Forty-nine was too old to feel girlish excitement at the bleep of a fax machine-unless you happened to be a child of the sixties. One advantage of belonging to the generation that never grew up is that you never grow up. Moira guessed the fax was from Charlie. For a start, he was the only person she knew on the other side of the world working at 2:00 A.M. New York time. Secondly, he was the only person who sent her faxes, junk mail excluded. There was no reason for him not to fax at this hour; the fax machine’s single ring would not have woken her. But she’d not gone to sleep. Maybe insomnia was contagious. Charlie never slept either. Maybe it was age. Just because you don’t grow up doesn’t mean you don’t grow old, unfortunately.
She stood by the machine which she’d installed in the tiny spare bedroom-Clare’s room-that she now called her office. With a sound between squeaking and rolling the thin, curly paper emerged into the tray. She started to read even before the guillotine chopped it. Surely there was more?
When the machine didn’t bleep again, she reread the stark, cruel message and trembled.
She went to the kitchen to find the bourbon, downed a glass in one swallow, poured another. So she was dead after all, and Charlie had turned cold. In a way Clare had died a long time ago, and there was only so much mourning you could do for a smack addict who wasn’t going to see forty. Even so, she could not stop the flashbacks. Clare had been such a cute kid, and so smart. In another city in another world she might have done something wonderful with her life. Moira went back to the living room, which was not much bigger than Charlie’s. She opened a window, looked down on the street. Jump or scream? She gave the world a lungful of abuse, closed the window, finished the glass of bourbon. There were choices, though, Clare. It wasn’t all the fault of the world. I begged you to quit, begged you.
Taking a fresh glass to Clare’s room, she yelled at the walls: I tried to save you. I gave you everything I had. Everything. I lied for you. I cheated for you. Why wasn’t that enough? Love is supposed to be enough, goddamn you. Whatever the circumstances, it was the smack that killed you. Did you have to be so fucking weak?
The glass was empty again. She returned to the kitchen, poured a fresh slug, collapsed into a chair. I did all I could to save her. In a way, losing Charlie was a crueler blow.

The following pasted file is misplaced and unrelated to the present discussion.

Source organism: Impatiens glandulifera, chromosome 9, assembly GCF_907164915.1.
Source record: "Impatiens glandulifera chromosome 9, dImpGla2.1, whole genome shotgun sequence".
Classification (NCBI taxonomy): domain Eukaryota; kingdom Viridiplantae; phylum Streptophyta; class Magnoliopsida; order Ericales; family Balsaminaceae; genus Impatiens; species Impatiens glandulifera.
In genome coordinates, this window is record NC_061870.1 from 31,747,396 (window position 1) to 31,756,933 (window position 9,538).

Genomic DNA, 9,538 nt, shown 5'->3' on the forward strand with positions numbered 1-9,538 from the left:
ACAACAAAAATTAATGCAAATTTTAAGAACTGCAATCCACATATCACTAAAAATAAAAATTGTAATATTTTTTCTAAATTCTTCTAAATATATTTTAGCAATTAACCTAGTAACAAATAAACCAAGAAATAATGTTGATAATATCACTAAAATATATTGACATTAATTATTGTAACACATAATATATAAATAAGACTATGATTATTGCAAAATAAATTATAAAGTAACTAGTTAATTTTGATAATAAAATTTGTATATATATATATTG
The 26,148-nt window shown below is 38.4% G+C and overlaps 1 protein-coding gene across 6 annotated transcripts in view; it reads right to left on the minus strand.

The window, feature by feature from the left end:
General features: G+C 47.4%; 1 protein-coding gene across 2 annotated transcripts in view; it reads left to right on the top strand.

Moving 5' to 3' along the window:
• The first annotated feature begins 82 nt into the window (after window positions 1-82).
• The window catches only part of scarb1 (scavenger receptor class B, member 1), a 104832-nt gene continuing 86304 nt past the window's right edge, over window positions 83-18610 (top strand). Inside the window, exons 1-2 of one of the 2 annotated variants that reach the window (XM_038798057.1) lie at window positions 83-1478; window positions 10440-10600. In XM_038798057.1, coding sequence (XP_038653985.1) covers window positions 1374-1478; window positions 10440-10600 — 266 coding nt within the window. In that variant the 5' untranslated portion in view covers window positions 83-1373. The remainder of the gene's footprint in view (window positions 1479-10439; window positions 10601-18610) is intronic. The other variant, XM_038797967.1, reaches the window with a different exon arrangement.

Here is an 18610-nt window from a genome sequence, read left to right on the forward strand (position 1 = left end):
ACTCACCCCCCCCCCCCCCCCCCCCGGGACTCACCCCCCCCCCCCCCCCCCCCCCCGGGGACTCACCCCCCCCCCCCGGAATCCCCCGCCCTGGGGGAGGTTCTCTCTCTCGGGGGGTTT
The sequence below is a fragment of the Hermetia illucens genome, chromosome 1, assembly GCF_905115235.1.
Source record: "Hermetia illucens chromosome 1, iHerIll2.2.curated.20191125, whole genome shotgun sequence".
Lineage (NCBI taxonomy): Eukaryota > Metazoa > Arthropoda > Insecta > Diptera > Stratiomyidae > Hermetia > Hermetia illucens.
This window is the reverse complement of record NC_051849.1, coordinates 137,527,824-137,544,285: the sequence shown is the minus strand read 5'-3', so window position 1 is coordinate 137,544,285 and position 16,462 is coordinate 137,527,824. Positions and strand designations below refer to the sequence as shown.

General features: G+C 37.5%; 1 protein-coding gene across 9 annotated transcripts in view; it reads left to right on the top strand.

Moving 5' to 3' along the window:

But Charlie was not cruel, merely very angry. How could she blame him? He’d caught her in another lie, a big one this time, those phony dental records they had persuaded her to take to Hong Kong. But it’s not the way you think, Charlie. I never joined the mob; I was only trying to save my baby.
Two more bourbons later she made a decision. She had told herself she wasn’t going to watch Mario die at Mount Sinai. He had had a whole life full of women who could do that for him. She didn’t need more grief because grief was what she’d had a whole life full of. But now she would. And before he died, he would talk because she needed him to help her save her last relationship. There wasn’t going to be anyone after Charlie. You knew things like that when you were pushing fifty.
Despite the hour, she telephoned the hospital. She used her old cop voice and her old cop manner to bully her way through to Mario, who wasn’t asleep anyway and was glad to hear from her. He appreciated the opportunity to say good-bye to the only real love of his life he said, that schmoozer.
It was after nine in the morning by the time she had woken from a drunken sleep, washed, taken a couple of Tylenol for the hangover, telephoned for a cab, walked the four flights down from her apartment and was waiting on the pavement. She saw them in her makeup mirror as she was checking her mascara, two black kids no more than thirteen or fourteen; not small, though. You had to know the streets to read them: a downward glance exchanged, a whisper, a nod toward her handbag. She waited until they were nearly upon her in a run, then turned, kneed one in the groin and with an open palm thrust straight fingers into the other’s windpipe. She had to step over them (one writhing, the other coughing, both amazed) to reach the cab that was drawing up to the curb. The driver barely stopped moving for her to get in, then accelerated away while she was still closing the door.
“You shouldn’t have done that.” The driver had a thick accent that Moira could not quite place. “I saw from across the street.”
She scowled. “Kids around here, you know-”
“I mean, they coulda had guns. Even if they didn’t have them, they could get them. Now they know where you live.”
Moira smiled. She never waited outside her own apartment house. The address she’d given to the taxi company was ten doors away. Streetcraft, you never really forgot it. She was pleased with herself. Love gave you the strength to fight back; experience gave you the technique. Come to think of it, forty-nine didn’t need to be such a bad age for a woman. I’ve found a man worth fighting for.
“What accent is that?” she asked the driver, to be polite.
“Georgian. Georgia, ex-USSR, not USA.”
Russian to her. When she was very young, the cabdrivers had sometimes been Russian, refugees from communism. Now they were Russians again, refugees from the new capitalism. It made you feel as if you’d lived through a condensed historical cycle in which everything had happened except civilization. She’d tell Charlie; he appreciated that kind of talk. They had a faxual relationship. She forgot which of them had thought up that bad joke. Love was weird. A daughter dead again, a hangover like a hatchet through the skull, about to visit a terminally ill ex-husband-and she felt terrific because she had a fight worth winning. Trust me, Charlie, I can explain. And don’t get killed, okay?